Mark: Hi, this is Mark from Top Local. We're here with Bernie Pawlik, Pawlik Automotive in Vancouver. Vancouver's best car service experience. 22-time winner of the Best Auto Repair in Vancouver award as voted on by their customers. They have been selected and voted for 22 times, which is quite amazing. So they do a good job. How are you Bernie?
Bernie: I'm doing good. I am doing very well today.
Mark: So a 2005 BMW 325 that had problems with the windows and brakes. What was going on with this vehicle?
Bernie: Yeah, so the owner of the vehicle had mentioned that he had rolled down the left rear window, and there was this horrible clunk. Something seemed to move or fall, and he was able to roll the window back up. But it seemed that there was something not quite right with that window. There was also a service due, a maintenance service and the ABS brake warning light was also on.
Mark: Were these problems related?
Bernie: No. All, all separate issues. And we're going to talk about the window regulator and the ABS thing, both in this podcast, but yeah, not related. Completely separate issues.
Mark: So what was going on with the window?
Bernie: Yeah, so the window, as I mentioned, he rolled it down, there was a clunk, and you know, the window didn't come up quite straight when he was able to get it up and he couldn't. leave it again, but it wasn't, you know, it wasn't working properly. So that was basically the problem with the window in the left rear.
Mark: And what did you do to repair it?
Bernie: Basically the first step of course is a diagnosis. And we remove the left rear door panel and look inside. We can see that the window lifter wire was all loose on one side, indicating that the regulator is faulty. We tested the engine and it seemed to run fine. So our recommendation was to basically replace the window regulator.
We'll take a look at some images right now while we're at it. There is our vehicle of the series 05 325 E46. And as for images, let's go to the window regulator.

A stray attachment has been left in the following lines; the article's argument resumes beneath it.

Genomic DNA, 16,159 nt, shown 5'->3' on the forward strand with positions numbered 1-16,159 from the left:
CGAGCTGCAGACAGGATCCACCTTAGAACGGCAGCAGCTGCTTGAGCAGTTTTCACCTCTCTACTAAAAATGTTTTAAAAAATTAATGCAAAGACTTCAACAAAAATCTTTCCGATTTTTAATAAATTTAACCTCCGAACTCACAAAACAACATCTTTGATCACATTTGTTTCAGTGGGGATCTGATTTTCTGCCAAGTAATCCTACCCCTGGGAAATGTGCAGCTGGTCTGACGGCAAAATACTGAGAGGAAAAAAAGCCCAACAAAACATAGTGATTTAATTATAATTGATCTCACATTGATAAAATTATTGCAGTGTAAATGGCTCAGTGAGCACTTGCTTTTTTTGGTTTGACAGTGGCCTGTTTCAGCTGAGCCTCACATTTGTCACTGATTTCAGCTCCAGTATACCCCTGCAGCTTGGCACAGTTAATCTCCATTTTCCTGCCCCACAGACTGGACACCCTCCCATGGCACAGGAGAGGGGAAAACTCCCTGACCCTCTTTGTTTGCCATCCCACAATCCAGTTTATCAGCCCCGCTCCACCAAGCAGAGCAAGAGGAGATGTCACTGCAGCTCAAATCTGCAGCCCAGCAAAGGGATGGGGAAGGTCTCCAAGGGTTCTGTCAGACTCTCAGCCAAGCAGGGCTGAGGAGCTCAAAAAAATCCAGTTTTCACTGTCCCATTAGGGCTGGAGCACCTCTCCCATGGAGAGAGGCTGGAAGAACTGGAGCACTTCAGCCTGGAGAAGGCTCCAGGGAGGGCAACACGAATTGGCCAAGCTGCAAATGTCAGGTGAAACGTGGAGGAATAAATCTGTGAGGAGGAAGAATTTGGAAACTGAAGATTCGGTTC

These are the two window regulators. This is the new one we installed. This is the old man here. You can see a clear difference between this part and this part and it's a plastic pulley that is no longer in place on this particular one here. So that's basically what happened. The plastic pulley broke. The cable came loose. There was enough tension on the cable to go up and down, but obviously it wouldn't work as well as it should and would have failed for sure eventually.
This is a view of the new window regulator with the motor installed. We were able to transfer the motor, which worked fine, but you can see the cable is tight. This is a piece that sticks to the window. This moves up and down and is mounted vertically inside the door. Is that how it works.
Mark: That basically keeps the window square in the frame and basically rolls up and down, pulling the window up and down.
Bernie: It does exactly. And the squareness of the frame is also due to the fact that the actual window sits on the supports. Yes. This too, if not positioned correctly, will cause the window to sit at an angle or move up and down at an angle. Again, it depends on the design of the vehicle. This is a nice simple design and it actually works quite well. There are many vehicles that have these wired designed regulators. Some of them are really complicated. They have cables and pulleys on both sides of the window. And those are even more nightmares when something breaks because the window twists and turns. This is a pretty good and fairly reliable simple design for the cable dimmer.
Mark: So what caused the pulley to break?
Bernie: Old age. You know it's plastic. We love plastic in this business, like I said. You know, plastic doesn't last forever. In the end, it somehow wore out and broke. And you know, it's a 2005. That's right, a 14-year-old car, then a 15-year-old car now. It's not unexpected for things to break at some point.
Mark: And was this a repair that took a long time?
Bernie: Not really. Actually, it's not too difficult. And it's actually pretty well built to repair. Some windows, some power windows, can be an absolute nightmare. And this one is actually pretty well built. So BMWs are pretty good in this regard. At least in this type of model.
Mark: And what about the ABS system?